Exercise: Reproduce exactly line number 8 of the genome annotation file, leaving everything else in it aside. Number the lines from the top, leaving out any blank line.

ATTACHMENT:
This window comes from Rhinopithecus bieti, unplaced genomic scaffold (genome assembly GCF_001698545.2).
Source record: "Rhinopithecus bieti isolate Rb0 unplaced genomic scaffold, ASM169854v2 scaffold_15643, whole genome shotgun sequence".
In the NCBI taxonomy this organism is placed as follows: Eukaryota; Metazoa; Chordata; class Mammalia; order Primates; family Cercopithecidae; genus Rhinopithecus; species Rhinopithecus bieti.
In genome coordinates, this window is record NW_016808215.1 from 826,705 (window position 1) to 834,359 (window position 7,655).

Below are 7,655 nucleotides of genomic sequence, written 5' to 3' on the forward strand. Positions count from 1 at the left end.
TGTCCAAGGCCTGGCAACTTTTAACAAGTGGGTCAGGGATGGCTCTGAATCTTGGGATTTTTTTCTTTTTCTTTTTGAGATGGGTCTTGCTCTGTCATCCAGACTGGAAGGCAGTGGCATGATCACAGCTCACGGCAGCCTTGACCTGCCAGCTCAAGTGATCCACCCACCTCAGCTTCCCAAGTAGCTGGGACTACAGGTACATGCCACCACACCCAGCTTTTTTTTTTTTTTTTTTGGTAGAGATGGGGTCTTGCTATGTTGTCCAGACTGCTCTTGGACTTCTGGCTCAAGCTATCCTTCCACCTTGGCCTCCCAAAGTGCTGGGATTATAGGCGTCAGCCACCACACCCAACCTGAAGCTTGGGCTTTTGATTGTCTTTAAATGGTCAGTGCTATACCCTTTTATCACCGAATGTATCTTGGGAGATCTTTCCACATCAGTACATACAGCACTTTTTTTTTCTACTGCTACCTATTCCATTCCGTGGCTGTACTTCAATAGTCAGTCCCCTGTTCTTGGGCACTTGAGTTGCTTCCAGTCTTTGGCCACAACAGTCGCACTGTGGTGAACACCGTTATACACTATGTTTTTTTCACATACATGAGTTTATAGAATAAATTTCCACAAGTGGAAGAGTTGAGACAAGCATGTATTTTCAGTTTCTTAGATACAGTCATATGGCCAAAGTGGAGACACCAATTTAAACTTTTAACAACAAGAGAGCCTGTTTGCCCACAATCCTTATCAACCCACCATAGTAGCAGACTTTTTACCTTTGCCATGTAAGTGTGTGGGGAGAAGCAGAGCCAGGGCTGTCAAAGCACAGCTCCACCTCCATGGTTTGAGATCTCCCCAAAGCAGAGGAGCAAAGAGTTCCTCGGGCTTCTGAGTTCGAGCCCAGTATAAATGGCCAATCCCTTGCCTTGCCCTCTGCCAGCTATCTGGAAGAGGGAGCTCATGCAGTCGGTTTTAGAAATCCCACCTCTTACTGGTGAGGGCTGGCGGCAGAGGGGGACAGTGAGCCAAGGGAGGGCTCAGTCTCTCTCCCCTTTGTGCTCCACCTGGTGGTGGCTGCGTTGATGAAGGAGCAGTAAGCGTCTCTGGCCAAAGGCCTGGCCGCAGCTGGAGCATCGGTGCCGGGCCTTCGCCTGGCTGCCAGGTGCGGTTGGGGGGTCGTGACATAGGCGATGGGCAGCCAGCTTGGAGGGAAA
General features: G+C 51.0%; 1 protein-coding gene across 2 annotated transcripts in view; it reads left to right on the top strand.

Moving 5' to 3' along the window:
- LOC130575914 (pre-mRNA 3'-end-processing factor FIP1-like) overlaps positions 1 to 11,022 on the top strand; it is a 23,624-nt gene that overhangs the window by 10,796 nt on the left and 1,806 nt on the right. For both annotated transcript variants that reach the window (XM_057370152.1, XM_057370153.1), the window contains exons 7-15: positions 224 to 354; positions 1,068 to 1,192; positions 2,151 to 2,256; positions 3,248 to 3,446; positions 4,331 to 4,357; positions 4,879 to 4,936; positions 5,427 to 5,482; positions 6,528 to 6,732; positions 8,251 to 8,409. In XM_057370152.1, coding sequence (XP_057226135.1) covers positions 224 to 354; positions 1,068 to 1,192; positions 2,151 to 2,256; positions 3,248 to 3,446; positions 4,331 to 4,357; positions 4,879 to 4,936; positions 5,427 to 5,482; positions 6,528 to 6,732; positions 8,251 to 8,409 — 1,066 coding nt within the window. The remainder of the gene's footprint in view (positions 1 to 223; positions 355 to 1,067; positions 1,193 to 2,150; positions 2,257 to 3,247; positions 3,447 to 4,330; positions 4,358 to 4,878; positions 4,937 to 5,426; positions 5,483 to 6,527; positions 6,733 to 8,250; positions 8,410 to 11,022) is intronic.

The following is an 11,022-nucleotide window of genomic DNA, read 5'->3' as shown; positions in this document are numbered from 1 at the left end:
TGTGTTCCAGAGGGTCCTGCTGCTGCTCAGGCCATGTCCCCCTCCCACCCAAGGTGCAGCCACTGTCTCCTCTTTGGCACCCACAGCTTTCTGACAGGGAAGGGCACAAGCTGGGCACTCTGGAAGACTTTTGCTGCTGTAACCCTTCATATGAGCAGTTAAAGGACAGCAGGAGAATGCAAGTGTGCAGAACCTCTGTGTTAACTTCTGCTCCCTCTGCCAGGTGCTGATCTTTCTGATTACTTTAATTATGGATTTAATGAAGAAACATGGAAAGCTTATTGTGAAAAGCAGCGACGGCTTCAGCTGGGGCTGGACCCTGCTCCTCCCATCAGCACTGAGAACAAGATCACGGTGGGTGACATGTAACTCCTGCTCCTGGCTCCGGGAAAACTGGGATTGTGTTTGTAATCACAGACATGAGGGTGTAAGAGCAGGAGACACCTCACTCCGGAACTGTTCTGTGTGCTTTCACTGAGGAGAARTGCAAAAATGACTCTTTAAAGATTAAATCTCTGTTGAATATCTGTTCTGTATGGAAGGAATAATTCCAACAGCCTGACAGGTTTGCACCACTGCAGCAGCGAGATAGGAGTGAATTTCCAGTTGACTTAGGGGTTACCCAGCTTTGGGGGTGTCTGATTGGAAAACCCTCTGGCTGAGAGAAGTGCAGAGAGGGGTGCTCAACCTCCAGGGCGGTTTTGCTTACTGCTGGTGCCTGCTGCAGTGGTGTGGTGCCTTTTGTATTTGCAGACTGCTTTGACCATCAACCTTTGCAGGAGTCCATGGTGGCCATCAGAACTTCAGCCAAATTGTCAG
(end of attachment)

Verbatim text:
Moving 5' to 3' along the window: